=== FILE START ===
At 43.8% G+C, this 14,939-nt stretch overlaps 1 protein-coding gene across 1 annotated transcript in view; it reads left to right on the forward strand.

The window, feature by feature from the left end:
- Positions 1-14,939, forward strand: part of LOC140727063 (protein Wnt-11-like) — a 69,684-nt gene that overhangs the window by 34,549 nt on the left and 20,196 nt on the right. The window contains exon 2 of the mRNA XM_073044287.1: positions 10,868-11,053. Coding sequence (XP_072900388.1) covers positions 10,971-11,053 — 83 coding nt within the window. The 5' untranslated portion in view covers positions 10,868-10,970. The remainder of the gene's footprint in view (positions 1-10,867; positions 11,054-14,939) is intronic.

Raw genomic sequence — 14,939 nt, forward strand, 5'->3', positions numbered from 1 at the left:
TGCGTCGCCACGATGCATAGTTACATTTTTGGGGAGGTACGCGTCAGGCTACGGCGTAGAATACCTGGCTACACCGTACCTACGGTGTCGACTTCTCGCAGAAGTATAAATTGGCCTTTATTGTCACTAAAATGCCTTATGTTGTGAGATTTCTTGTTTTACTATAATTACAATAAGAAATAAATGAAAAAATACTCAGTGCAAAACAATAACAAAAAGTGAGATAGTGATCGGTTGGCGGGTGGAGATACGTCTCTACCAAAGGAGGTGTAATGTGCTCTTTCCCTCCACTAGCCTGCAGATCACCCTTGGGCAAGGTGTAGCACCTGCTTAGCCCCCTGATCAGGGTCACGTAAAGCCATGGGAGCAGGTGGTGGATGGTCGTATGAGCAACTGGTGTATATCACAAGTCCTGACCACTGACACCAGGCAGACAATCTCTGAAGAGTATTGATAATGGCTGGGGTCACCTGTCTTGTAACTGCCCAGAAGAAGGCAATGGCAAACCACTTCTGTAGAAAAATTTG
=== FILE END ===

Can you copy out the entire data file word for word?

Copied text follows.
At 43.8% G+C, this 14,939-nt stretch overlaps 1 protein-coding gene across 1 annotated transcript in view; it reads left to right on the forward strand.

The window, feature by feature from the left end:
- Positions 1-14,939, forward strand: part of LOC140727063 (protein Wnt-11-like) — a 69,684-nt gene that overhangs the window by 34,549 nt on the left and 20,196 nt on the right. The window contains exon 2 of the mRNA XM_073044287.1: positions 10,868-11,053. Coding sequence (XP_072900388.1) covers positions 10,971-11,053 — 83 coding nt within the window. The 5' untranslated portion in view covers positions 10,868-10,970. The remainder of the gene's footprint in view (positions 1-10,867; positions 11,054-14,939) is intronic.

Raw genomic sequence — 14,939 nt, forward strand, 5'->3', positions numbered from 1 at the left:
TGCGTCGCCACGATGCATAGTTACATTTTTGGGGAGGTACGCGTCAGGCTACGGCGTAGAATACCTGGCTACACCGTACCTACGGTGTCGACTTCTCGCAGAAGTATAAATTGGCCTTTATTGTCACTAAAATGCCTTATGTTGTGAGATTTCTTGTTTTACTATAATTACAATAAGAAATAAATGAAAAAATACTCAGTGCAAAACAATAACAAAAAGTGAGATAGTGATCGGTTGGCGGGTGGAGATACGTCTCTACCAAAGGAGGTGTAATGTGCTCTTTCCCTCCACTAGCCTGCAGATCACCCTTGGGCAAGGTGTAGCACCTGCTTAGCCCCCTGATCAGGGTCACGTAAAGCCATGGGAGCAGGTGGTGGATGGTCGTATGAGCAACTGGTGTATATCACAAGTCCTGACCACTGACACCAGGCAGACAATCTCTGAAGAGTATTGATAATGGCTGGGGTCACCTGTCTTGTAACTGCCCAGAAGAAGGCAATGGCAAACCACTTCTGTAGAAAAATTTG